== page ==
Is Fecal Transplantation Needed To Treat Irritable Bowel? Three Year Data

M El-Salhy et al. Gastroenterol 2022; 163: 982-994. Open Access! Efficacy of Fecal Microbiota Transplantation for Patients With Irritable Bowel Syndrome at 3 Years After Transplantation

Background: “Fecal microbiota transplantation (FMT) might be a promising treatment for IBS, and this has been investigated in 7 randomized controlled trials (RCTs). 2 In 4 of these, FMT reduced symptoms and improved the quality of life of patients with IBS, whereas no effects were indicated in the other 3. 2 The difference in these results was likely because of differences in the protocols used, the selected donors, the cohort of treated patients, the fecal transplant dose, and the route by which the transplant was administrated.2

Methods: In this placebo-controlled trial with 125 patients, fecal microbiota transplantation (FMT) was administered into duodenum (30 g or 60 g). The donor was a healthy male aged 36 years with a normal body mass index who was born via vaginal delivery, breastfed, a nonsmoker, was not taking any medication, was only treated a few times with antibiotics, exercised regularly, and consumed a sport-specific diet that was richer in protein, fiber, minerals, and vitamins than the average diet.

Key findings:

  • Response rates were 26.3%, 69.1%, and 77.8% in the placebo, 30-g, and 60-g groups, respectively, at 2 years after FMT, and 27.0%, 64.9%, and 71.8%, respectively, at 3 years after FMT.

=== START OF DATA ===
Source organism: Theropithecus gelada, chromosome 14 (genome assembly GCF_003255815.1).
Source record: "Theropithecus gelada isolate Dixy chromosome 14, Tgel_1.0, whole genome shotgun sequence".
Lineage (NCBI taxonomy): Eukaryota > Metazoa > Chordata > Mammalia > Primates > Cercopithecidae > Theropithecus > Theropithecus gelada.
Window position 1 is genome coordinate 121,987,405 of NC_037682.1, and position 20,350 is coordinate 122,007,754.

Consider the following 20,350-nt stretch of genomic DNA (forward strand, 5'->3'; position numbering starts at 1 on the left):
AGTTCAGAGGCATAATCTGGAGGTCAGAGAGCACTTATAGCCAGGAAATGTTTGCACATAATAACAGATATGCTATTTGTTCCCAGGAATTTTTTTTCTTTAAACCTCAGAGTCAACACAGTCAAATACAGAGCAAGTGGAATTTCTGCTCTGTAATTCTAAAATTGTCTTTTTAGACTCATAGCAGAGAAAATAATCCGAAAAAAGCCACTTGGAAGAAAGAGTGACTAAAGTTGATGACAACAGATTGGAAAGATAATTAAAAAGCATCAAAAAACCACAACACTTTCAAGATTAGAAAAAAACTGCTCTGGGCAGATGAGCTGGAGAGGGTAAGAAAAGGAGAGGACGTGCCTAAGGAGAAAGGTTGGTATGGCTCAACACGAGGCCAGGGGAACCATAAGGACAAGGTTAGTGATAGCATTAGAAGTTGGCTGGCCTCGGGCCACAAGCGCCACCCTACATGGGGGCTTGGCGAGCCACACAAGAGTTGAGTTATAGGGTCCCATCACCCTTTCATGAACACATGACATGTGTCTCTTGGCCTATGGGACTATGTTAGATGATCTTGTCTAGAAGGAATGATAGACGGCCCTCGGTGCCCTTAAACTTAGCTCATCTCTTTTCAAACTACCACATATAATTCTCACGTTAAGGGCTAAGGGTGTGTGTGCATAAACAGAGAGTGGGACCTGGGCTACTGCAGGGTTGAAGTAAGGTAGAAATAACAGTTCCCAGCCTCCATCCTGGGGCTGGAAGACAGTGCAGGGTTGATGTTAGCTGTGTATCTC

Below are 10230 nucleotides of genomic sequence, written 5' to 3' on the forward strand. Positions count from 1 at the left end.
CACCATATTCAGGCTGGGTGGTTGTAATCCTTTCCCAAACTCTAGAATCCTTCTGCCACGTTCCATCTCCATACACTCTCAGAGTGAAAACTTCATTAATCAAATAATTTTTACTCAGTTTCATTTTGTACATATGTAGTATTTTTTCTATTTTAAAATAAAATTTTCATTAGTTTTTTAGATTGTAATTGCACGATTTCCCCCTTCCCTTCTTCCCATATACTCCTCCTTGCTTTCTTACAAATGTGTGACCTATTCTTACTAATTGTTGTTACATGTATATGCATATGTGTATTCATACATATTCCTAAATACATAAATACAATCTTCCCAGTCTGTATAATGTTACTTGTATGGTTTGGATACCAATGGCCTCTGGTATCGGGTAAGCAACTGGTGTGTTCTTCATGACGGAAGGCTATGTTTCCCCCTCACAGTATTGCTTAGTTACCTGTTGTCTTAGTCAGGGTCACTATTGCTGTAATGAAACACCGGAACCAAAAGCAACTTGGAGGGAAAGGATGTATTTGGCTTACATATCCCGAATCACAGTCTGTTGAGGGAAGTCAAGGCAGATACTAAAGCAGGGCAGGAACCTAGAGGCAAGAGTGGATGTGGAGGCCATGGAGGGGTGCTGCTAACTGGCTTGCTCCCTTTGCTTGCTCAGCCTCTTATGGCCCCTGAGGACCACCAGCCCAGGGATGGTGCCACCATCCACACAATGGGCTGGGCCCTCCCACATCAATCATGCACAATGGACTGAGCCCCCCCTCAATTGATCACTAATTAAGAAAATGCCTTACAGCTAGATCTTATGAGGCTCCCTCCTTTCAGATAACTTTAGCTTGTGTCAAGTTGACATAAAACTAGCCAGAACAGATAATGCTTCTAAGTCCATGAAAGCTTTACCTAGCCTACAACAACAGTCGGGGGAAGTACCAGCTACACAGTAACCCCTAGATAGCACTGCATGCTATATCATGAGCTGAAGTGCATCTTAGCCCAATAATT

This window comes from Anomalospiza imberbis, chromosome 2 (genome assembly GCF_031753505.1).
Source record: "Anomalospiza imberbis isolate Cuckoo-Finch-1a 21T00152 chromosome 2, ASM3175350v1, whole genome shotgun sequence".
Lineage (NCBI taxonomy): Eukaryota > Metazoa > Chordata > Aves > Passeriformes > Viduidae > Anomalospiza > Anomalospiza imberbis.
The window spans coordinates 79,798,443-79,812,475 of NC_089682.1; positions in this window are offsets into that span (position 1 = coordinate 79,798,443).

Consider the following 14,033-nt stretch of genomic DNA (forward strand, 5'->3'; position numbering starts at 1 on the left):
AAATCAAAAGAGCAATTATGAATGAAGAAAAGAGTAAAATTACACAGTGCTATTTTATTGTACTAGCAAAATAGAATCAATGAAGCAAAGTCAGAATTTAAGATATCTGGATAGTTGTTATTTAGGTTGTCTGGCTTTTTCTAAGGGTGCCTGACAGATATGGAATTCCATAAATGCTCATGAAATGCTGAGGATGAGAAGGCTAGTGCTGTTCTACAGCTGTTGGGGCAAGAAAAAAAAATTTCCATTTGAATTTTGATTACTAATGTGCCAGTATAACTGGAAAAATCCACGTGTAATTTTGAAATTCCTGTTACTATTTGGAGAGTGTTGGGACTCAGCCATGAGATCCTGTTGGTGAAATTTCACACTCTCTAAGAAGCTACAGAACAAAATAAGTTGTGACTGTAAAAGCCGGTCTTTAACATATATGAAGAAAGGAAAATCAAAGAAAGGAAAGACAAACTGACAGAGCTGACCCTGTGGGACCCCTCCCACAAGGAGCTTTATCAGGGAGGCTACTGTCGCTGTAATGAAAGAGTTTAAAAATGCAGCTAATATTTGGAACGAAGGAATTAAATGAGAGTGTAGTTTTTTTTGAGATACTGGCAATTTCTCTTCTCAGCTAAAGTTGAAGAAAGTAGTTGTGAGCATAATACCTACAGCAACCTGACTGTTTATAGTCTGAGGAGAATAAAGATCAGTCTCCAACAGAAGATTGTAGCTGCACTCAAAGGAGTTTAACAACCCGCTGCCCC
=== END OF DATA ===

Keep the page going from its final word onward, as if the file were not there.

• Fluorescent signals of 10 bacteria had significant correlations with IBS symptoms and fatigue after FMT in the 30-g and 60-g groups.
  • No long-term adverse events were recorded. The authors note in the discussion rare serious safety issues with FMT but indicate in this population without systemic diseases or immune deficiency, that adverse effects were mild and self-limited gastrointestinal symptoms

The associated editorial (815–817, Treatment of Irritable Bowel Syndrome Using Fecal Microbiota Transplantation: A Step Forward?) noted that 25% of patients in the donor FMT continue to experience severe symptoms based on IBS-SSS>300; in addition, 50% (in 30 g) and 40% (in 60 g) had moderately severe IBS scores >175.

The editorial suggests that overall response is modest bust similar to FDA-approved medications for IBS. The number needed to treat (NNT) would be 4-5 patients to reduce the proportion with severe IBS-SSS based on per-protocol analysis (most IBS medications range from 6 to 10).

My take: This study strengthens the notion that alterations in our microbiome can the outcomes of patients suffering from IBS. Now, we have to identify which patients will benefit from this approach and how to optimally modify the microbiome. In addition, this study suggests that finding an optimal FMT donor will impact results given variability in prior trials.

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Fecal Microbial Transplantation -Evidence for Use Beyond Recurrent Clostridium Difficile

Briefly noted: GR D’Haens, C Jobin. Gastroenterol 2019; 157: 624-36. This review sums up the emerging evidence for use of fecal microbial transplantation for conditions besides recurrent Clostridium difficile infection.

Table 2 succinctly provides list of disease, types of study/evidence, and potential effect.

  • Among gastrointestinal diseases, the authors note that there is an “overall positive” effect for ulcerative colitis, “suggestive” benefits for IBS, GVHD, post-antibiotic diarrhea, constipation, and hepatic encephalopathy.  No effect has been evident with Crohn’s disease or pouchitis.